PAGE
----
Background: To lower the number of undiagnosed infections and to improve early detection, international health agencies have promoted nontargeted human immunodeficiency virus (HIV) screening in health care settings, including emergency departments (EDs). This strategy remains controversial and has yet to be tested on a large scale. We assessed the public health impact of nontargeted HIV-rapid test (RT) screening among ED patients in the metropolitan area of Paris (11.7 million inhabitants), where half of France's new HIV cases are diagnosed annually.
Methods: During a randomly assigned 6-week period for each of the 29 participating EDs, 18- to 64-year-old patients who were able to provide consent for HIV testing were offered a fingerstick whole-blood HIV RT. Main outcome measures were the number of patients tested for HIV and their characteristics vs those of the general metropolitan Paris population and the proportion of newly diagnosed HIV-positive patients among those tested and their characteristics vs those from the national HIV case surveillance.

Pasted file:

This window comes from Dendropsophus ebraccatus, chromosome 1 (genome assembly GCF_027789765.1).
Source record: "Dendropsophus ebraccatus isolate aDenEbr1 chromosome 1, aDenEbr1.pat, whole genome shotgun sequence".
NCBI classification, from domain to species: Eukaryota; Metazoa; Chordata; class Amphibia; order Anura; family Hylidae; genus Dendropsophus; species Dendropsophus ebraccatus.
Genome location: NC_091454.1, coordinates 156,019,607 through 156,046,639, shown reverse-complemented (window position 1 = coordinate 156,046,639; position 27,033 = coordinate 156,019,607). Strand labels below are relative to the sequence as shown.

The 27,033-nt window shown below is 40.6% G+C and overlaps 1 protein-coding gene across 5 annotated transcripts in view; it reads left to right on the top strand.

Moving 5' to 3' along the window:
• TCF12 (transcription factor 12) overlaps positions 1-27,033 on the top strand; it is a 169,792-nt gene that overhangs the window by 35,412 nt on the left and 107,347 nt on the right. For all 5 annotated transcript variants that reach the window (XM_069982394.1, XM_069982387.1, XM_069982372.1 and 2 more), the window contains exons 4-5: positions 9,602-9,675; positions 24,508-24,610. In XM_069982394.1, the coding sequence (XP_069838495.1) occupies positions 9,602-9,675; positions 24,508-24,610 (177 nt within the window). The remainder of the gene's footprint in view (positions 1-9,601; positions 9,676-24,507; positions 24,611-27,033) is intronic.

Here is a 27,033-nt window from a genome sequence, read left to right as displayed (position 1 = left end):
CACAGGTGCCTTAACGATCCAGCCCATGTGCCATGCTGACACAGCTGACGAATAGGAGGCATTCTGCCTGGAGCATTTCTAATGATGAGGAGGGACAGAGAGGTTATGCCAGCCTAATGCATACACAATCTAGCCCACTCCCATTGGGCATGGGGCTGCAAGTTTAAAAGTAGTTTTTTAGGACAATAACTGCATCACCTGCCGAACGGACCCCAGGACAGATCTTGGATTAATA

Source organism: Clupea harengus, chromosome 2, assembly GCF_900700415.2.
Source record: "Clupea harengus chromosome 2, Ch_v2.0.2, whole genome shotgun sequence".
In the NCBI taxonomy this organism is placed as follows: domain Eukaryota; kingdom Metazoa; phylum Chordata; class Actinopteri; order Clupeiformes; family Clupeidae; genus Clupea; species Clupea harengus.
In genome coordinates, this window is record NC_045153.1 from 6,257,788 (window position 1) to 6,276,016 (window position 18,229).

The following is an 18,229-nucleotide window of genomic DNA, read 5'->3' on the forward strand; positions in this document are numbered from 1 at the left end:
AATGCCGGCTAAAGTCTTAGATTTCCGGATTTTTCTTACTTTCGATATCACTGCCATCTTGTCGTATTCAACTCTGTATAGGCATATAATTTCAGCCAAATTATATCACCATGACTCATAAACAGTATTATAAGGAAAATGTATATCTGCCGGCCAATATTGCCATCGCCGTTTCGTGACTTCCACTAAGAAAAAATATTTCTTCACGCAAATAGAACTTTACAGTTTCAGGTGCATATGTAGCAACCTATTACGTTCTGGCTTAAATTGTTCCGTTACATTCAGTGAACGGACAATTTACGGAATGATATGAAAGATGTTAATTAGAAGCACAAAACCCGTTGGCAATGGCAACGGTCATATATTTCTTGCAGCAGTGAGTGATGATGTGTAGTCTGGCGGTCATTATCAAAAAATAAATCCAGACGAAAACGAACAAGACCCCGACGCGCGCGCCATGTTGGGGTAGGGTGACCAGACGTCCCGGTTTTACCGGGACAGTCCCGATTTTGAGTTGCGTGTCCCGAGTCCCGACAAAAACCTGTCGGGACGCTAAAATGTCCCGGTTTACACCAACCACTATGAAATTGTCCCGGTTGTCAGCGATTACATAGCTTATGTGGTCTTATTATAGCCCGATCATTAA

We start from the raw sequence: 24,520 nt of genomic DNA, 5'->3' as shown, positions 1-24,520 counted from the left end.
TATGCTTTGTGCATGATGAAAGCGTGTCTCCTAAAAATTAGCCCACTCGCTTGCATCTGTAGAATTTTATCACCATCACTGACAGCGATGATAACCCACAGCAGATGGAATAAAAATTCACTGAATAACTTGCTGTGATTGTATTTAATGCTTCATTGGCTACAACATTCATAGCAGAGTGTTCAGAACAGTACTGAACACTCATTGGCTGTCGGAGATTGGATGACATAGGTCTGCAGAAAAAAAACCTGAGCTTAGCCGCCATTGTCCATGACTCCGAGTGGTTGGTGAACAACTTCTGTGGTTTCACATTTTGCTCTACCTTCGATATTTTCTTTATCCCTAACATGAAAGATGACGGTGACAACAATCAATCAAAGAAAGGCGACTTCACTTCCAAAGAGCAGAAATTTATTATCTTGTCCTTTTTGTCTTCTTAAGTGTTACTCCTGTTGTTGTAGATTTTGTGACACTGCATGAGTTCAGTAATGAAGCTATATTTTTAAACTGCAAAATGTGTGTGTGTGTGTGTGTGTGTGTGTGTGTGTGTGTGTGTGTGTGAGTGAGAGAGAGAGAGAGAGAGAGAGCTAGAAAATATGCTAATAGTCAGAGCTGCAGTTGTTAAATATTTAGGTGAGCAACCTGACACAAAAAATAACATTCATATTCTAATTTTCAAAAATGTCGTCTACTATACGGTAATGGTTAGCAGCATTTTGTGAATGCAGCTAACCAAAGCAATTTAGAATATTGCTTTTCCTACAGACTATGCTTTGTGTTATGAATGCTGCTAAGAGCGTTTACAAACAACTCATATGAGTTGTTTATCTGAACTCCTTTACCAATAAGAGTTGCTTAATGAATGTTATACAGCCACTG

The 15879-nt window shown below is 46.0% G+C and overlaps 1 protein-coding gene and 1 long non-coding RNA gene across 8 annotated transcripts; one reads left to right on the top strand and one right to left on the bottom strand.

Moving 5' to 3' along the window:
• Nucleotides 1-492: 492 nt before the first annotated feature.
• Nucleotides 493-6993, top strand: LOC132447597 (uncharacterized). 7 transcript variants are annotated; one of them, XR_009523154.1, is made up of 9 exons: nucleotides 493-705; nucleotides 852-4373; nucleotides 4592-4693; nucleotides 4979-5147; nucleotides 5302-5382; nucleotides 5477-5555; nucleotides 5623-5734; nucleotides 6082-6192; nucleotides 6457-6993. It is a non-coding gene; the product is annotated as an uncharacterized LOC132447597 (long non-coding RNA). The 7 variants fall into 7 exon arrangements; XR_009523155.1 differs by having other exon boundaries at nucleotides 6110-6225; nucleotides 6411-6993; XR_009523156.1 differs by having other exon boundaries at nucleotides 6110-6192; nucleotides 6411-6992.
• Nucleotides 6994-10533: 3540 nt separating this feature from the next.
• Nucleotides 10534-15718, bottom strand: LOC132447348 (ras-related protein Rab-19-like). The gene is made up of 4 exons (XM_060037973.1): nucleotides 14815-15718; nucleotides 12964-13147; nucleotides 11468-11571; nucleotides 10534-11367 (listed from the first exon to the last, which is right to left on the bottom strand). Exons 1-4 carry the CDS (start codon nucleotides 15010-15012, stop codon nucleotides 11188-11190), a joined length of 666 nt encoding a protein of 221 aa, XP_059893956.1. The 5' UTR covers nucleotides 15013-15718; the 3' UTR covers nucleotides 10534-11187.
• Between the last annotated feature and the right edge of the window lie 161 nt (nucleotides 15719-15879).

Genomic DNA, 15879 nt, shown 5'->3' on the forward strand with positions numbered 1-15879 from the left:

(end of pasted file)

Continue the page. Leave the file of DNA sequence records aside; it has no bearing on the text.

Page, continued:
Results: Among 138,691 visits, there were 78,411 eligible patients, 20,962 of whom (27.0%) were offered HIV RT; 13,229 (63.1%) accepted testing and 12,754 (16.3%) were tested. The ED patients' characteristics reflected the general population distribution. Eighteen patients received new HIV diagnoses (0.14%; 95% confidence interval, 0.08%-0.22%). Like national HIV case surveillance patients, they belonged to a high-risk group (n = 17), were previously tested (n = 12), and were either symptomatic or had a CD4 lymphocyte count lower than 350/μL, suggesting late-stage infections (n = 8); 12 patients were linked to care.
Conclusions: Nontargeted HIV testing in EDs was feasible but identified only a few new HIV diagnoses, often at late stages, and, unexpectedly, most patients belonged to a high-risk group. Our findings do not support the implementation of nontargeted screening of the general population in EDs.